Proximate analysis was performed for moisture, fat, protein and ash. The results of this analysis are shown in Table 1 and are reported on a dry weight basis (with the exception of moisture). The pH of the samples was determined by slurrying the protein samples in an equal mass of distilled water, allowing to equilibrate for 10 minutes, then measuring pH with a pH probe-meter. Proximate analysis was performed using Official Methods of the AOAC International. Moisture was determined by AOAC 935.29; fat by AOAC 954.02; protein by AOAC 990.03; and ash by AOAC 942.05.

TABLE 1
ABCD
Moisture5.376.165.914.69
Protein78.1481.0568.3267.31
Fat8.955.548.066.24
fat:protein ratio0.1150.0680.1180.093
Ash0.951.541.271.29
ash:protein ratio0.0120.0190.0190.019
pH5.65.53.94.1

Solubility of CPC was tested in water and ethanol solutions. Solutions were prepared with enough CPC to produce a concentration equivalent of 5% protein suspended in different solvents to examine solubility. Water, water:denatured ethanol (in a 1:1 ratio), or denatured ethanol (97%) were used as the solvents. Protein analyses were done on the suspensions using the Bio-Rad Protein Assay. One ml aliquots of each suspension were centrifuged in an Eppendorf microcentrifuge for 10 minutes and the supernatants analyzed for dissolved protein using the Bio-Rad Protein Assay. Protein solubility indices were calculated as follows:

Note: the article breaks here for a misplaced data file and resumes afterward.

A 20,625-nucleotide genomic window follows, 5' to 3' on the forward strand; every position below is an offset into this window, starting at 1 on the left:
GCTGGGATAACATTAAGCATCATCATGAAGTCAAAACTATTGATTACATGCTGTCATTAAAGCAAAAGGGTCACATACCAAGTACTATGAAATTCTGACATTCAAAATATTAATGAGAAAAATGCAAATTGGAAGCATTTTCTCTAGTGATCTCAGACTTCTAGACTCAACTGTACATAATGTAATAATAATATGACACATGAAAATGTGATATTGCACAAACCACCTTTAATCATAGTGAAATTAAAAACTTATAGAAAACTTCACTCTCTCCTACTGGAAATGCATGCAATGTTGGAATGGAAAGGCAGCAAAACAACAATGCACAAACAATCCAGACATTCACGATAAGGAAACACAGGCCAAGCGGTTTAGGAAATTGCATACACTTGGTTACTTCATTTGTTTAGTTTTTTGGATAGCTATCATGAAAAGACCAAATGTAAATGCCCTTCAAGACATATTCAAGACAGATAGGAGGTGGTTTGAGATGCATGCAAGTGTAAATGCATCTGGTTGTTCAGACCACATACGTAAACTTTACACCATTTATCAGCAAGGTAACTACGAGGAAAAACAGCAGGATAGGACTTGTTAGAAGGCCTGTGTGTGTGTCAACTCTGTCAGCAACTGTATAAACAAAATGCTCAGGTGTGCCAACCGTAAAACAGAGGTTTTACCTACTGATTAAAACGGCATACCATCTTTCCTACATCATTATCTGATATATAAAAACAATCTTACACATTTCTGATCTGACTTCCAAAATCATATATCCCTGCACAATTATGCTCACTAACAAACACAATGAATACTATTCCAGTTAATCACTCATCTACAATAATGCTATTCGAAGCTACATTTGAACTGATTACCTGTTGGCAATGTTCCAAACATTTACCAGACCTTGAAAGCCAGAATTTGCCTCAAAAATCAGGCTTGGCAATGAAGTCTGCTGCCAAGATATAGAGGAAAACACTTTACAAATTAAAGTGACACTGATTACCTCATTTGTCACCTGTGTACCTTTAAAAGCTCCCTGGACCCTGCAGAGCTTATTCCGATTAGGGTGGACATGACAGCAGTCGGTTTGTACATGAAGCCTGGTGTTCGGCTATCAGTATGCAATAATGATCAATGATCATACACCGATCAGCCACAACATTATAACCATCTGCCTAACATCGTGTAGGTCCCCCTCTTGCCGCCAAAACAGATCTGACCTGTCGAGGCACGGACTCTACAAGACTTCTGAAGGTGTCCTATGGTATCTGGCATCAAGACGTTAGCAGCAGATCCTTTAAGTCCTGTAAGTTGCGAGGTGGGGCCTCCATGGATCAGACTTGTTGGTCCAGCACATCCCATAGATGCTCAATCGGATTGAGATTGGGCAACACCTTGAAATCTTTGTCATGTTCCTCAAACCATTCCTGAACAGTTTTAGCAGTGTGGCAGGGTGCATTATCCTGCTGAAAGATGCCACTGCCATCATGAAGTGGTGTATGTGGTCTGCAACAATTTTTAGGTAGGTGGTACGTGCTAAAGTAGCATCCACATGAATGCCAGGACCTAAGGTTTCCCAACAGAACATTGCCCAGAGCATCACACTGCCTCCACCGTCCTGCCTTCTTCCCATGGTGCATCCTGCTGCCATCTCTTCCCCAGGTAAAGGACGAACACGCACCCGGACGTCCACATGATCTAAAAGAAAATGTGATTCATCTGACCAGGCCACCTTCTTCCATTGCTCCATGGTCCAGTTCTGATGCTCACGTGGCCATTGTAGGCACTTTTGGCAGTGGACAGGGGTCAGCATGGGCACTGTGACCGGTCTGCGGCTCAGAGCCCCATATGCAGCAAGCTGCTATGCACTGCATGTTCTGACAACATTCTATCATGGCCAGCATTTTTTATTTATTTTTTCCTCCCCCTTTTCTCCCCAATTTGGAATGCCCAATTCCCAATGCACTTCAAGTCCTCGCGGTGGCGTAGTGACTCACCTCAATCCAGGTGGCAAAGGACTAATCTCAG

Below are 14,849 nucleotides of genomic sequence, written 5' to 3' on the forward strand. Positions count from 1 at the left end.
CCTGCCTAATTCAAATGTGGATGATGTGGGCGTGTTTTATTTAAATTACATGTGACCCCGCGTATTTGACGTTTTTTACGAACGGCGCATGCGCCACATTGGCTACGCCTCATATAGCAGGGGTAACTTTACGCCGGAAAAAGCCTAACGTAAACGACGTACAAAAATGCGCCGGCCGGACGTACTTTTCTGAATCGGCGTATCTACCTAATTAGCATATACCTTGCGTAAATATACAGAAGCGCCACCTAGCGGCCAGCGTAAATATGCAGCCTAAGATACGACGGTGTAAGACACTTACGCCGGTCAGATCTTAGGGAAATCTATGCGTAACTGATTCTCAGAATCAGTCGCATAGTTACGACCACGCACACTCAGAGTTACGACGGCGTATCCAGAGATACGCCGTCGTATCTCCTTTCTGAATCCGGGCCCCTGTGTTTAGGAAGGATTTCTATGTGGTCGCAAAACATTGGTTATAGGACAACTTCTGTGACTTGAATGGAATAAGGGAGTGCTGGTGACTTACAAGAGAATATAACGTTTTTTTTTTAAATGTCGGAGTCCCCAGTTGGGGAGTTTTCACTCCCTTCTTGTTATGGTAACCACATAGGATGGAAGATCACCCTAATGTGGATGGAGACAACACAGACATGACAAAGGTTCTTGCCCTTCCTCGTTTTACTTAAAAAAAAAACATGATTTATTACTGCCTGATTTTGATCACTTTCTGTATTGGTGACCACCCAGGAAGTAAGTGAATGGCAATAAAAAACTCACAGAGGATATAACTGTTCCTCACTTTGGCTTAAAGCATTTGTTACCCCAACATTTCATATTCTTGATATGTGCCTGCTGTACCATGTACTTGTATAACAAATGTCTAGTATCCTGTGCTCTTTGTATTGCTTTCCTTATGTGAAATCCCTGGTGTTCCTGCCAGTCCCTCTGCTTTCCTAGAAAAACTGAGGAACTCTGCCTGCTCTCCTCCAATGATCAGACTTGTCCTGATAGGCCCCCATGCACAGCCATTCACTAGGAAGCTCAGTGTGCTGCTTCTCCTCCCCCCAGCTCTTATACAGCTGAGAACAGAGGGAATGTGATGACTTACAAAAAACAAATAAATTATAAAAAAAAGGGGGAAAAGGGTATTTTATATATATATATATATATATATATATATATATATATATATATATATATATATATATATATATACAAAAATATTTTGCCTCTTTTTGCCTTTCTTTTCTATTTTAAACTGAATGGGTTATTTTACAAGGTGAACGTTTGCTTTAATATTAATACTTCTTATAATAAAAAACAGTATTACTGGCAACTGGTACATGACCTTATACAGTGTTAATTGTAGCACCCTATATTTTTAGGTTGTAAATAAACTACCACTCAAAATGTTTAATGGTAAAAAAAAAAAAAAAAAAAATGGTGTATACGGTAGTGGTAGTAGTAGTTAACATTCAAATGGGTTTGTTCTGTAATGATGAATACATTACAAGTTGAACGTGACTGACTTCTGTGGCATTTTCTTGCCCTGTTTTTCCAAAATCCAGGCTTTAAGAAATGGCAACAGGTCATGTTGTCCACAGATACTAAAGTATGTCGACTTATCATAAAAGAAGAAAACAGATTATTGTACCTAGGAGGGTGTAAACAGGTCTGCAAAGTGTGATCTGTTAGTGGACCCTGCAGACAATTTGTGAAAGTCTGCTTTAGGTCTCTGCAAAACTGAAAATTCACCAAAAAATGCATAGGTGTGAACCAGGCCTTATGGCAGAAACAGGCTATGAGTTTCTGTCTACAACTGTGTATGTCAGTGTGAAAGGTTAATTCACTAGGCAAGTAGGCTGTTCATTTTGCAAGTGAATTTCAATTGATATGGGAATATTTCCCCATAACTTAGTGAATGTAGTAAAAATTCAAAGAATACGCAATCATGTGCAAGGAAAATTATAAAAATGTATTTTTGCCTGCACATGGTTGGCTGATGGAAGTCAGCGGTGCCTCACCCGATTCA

[protein content of supernatant/protein content of suspension]×100.

Table 2 shows that all four samples had relatively low solubility in water compared to, for example, globular proteins such as egg and purified soybean protein isolate.

Results indicated that the solubility of samples A and B were substantially increased in the water:ethanol solvent. The supernatant of sample D, however, tested at 2.9% and 2.1%, indicating a significant increase in solubility.

While there was some dissolved protein detected in ethanol-suspended samples A and B, the supernatants of samples C and D in the ethanol tested at 0.05% and 0.0%, respectively, indicating very low solubility for samples C and D.

The solubility in water was low for all four samples, although the presence of ethanol seemed to improve the solubility. In any event, a water: ethanol solvent appears to be a suitable solvent for samples A and B (CPC).

TABLE 2
ABCD
Water2.031.965.043.01
1:1 Water:EtOH13.8221.576.25
EtOH16.359.390.0 

The effect of pH on solubility of samples A and B was examined. The pHs of the aqueous suspensions prepared as described above for samples A and B were adjusted to each of the pHs shown below in Table 3 (i.e., 2, 4, 5.5, 7, 9 and 11) and an aliquot was drawn. The aliquot was centrifuged and analyzed for protein concentration, i.e., indicating relative solubility of the proteins at each pH. Results are shown in Table 3. There was a very small increase in solubility at alkaline pH for sample A, and little to no increase was detected for sample B.

TABLE 3
pHAB
20.2500.075
40.150(below detection limits)
5.50.112(below detection limits)
71.1930.062
90.612(below detection limits)
111.3250.168

More than one pH optimum for solubility was observed, but because these samples contain more than one type of protein, it is possible that the different proteins are solubilizing at different pH's.

Example 2

Evaluation of CPC